The John Dominis and Patches Damon Holt Arts of Hawaiʻi Gallery re-opened April 7 after a yearlong run of the exhibition Hawaiʻi in Design. The newly installed works comprise what is my first permanent collection exhibition in the spacious main areas of the Arts of Hawaiʻi Gallery since I joined the museum in 2015. The permanent galleries are now organized into three sections: Notions of Nationhood, Arts of Hawaiʻi, and Social and Political Intersections in Art. Rather than taking a chronological approach to art history, the installation presents many of the classic and often-displayed artworks from the collection, but reframes them and makes connections between works across different centuries and genres.
Conceptually, I wanted to introduce new narratives about Hawai‘i’s social history through the lens of art, and set out to be as inclusive, dynamic, and relevant as possible when thinking about the Arts of Hawai‘i. The gallery is devoted to the dynamic visual culture connected to the Hawaiian Islands. Nā ʻŌiwi (Native Hawaiian people); kamaʻāina (people who are from these islands); and short- and long-term residents who have contributed to our vibrant art scene are among those whose artworks are featured. Themes of war, humor, social criticism, spirituality, portraiture, and place emerge across artistic approaches to underscore wide-ranging interpretations of the human experience linked to Hawaiʻi nei.
Spatially, I wanted to create a place where visitors could experience artworks from multiple perspectives and consider them in relationship to art visible across the gallery. The connections are not limited to visual relationships between works hanging side-by-side. The idea was to install works on the walls, but present them in such a way that moves away from the feeling of pictures marching around the perimeter. Consider Alchemy #1, a 1997 ceramic form by Toshiko Takaezu with strokes of metallic color that are in dialogue with the gestural marks of the 1997 Portrait of Iz by Yan Pei Ming and the 1917 Mount Kilauea, the House of Everlasting Fire by Ambrose Patterson from one perspective, and in dialogue with the sculptural presence of a pre-19th century poi pounder and Brett Graham’s 2014 snitch from another angle. Spanning time, media, and genre, the works relate to each other in interesting ways and create dimension in the gallery.
Unexpected pairings, such as Madge Tennent’s World War II (WWII) era painting Untitled (Woman with Gas Mask and Bunny Hoods), and the recently acquired 2015 painting by Reem Bassous titled Memory for Forgetfulness bring to the forefront commonalities and juxtapositions between the artists and their work. Both are female artists, are immigrants to Hawaiʻi from other countries, and both experienced wartime conditions, yet under very different circumstances; Tennent, as a resident of Hawaiʻi during WWII and Bassous as a child in war-torn Beirut, Lebanon.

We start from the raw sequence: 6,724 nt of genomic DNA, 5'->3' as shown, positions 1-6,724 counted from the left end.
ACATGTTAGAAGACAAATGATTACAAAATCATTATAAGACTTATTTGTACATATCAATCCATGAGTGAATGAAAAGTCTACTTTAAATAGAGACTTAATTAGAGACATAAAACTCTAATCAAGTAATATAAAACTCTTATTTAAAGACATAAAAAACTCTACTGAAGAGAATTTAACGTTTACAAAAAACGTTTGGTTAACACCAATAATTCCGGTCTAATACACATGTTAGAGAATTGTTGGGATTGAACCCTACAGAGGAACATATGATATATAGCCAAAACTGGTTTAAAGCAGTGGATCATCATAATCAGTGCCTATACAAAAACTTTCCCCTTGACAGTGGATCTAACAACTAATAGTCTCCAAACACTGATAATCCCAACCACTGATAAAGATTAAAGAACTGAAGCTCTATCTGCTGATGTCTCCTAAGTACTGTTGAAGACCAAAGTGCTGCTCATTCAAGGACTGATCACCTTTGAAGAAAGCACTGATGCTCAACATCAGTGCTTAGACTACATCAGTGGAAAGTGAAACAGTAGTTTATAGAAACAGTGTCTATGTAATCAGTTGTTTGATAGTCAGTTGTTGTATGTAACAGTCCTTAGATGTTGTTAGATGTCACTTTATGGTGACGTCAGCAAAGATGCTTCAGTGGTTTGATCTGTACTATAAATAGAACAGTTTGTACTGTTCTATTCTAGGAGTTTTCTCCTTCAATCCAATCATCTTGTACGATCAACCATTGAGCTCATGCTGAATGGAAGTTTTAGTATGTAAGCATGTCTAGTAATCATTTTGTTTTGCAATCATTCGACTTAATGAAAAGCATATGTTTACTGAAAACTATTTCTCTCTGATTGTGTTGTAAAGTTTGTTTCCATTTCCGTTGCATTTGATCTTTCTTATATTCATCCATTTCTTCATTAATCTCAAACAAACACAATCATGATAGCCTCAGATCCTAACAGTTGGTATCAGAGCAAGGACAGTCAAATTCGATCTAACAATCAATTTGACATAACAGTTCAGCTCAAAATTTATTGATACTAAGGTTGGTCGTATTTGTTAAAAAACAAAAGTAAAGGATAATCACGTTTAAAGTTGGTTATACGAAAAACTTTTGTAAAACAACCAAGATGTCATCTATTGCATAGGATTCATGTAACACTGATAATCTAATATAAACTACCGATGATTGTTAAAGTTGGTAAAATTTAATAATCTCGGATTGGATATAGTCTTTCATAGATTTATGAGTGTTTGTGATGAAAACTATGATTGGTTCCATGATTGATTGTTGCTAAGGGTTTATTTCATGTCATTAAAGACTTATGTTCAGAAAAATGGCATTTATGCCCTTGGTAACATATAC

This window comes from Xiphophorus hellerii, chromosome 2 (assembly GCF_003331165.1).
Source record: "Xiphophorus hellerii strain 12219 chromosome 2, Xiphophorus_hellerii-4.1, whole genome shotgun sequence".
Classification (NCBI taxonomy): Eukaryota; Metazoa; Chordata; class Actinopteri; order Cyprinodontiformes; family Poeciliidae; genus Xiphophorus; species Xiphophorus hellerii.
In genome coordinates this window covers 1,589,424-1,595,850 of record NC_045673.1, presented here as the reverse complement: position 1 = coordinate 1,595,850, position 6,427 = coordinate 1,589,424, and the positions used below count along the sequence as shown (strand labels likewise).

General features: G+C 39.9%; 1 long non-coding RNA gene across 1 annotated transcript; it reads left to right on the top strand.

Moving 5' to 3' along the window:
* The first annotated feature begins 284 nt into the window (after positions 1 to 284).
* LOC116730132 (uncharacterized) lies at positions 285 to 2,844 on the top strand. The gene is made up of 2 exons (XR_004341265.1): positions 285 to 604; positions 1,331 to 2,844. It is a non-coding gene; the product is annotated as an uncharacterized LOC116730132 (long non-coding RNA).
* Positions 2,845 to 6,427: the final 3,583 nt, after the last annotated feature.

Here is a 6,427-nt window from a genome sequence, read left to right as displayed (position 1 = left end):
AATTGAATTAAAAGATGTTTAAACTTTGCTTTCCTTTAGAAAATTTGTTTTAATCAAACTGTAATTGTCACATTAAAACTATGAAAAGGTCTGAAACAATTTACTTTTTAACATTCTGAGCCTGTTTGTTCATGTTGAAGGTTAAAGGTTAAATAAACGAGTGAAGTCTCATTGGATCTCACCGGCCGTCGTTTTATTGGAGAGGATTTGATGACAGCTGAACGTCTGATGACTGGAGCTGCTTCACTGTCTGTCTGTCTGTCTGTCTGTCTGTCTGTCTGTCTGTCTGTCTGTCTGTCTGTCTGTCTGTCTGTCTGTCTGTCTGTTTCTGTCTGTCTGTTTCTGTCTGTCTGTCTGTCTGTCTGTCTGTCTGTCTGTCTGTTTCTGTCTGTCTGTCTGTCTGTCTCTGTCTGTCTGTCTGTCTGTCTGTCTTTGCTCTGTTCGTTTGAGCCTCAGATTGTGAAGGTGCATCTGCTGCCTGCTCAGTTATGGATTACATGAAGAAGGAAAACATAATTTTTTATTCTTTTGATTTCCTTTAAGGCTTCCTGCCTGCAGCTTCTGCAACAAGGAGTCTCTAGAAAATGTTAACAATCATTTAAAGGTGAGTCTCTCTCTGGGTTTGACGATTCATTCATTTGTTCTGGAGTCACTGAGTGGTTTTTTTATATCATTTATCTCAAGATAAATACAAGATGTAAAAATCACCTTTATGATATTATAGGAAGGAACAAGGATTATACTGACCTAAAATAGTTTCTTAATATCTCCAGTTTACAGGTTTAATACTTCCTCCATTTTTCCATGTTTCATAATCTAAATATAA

Although the Hawaiian female figure was, by the time Tennent emigrated from England to Hawai‘i in 1923, an iconic subject in art, Tennent departed from artistic conventions informed by European standards of beauty to focus on what she interpreted as “the aesthetic of the Hawaiian people.” Her work developed into a career‑long study of form and movement expressed through monumental yet lyrical depictions of female figures. As John Charlot states when describing Tennent’s work, “Hawaiian beauty, as Madge Tennent teaches us, is this combination of imposing mass with grace, of power with finesse, of form with flow.” Tennent’s own writings demonstrate a fascination with the Hawaiian matriarch, a subject she characterized as the aesthetic ideal.
In this painting, Tennent paints a Hawaiian woman holding a gas mask in her left hand, surrounded by children wearing government issued bunny hood gas masks sewn specifically for children to make the mask “fun” to use during WWII. Resourceful and prolific, Tennent combined two canvases into a single surface upon which to paint this larger than life depiction of war in Hawaiʻi.
Hawaiʻi‑based artist, Reem Bassous, frequently draws upon the political undercurrents of Hawaiʻi to interrogate her own experience with political instability growing up in Beirut during the Lebanese Civil War. Poetry, considered by many to function as the archive of Arabic culture, is evoked in the title of this painting, named after a book of prose by Mahmoud Darwish, a famous Palestinian poet who lived in Beirut during the Lebanese Civil War. Wishing for normalcy during the 1982 invasion, he wrote longingly for a cup of coffee: “I want the aroma of coffee. I need five minutes. I want a five‑minute truce for the sake of coffee.” Red and green flower motifs, iconic of Lebanese coffee cups, punctuate an interior setting strewn with books. The city and sky encroach upon the room, further disrupting domestic life, while a ghostly figure haunts the space.
Alongside Bassousʻs painting, Tennent’s circa 1942-1945 painting looks surprisingly contemporary. This is but one of the many juxtapositions in the Arts of Hawaiʻi Gallery that resonate with me on a conceptual and visual level. I find myself continually drawn back to the gallery and love to spend time among the artworks on view. With the exception of Notions of Nationhood, which will come down in the spring of 2018, the permanent collection installation will remain on view indefinitely. Come see it for yourself!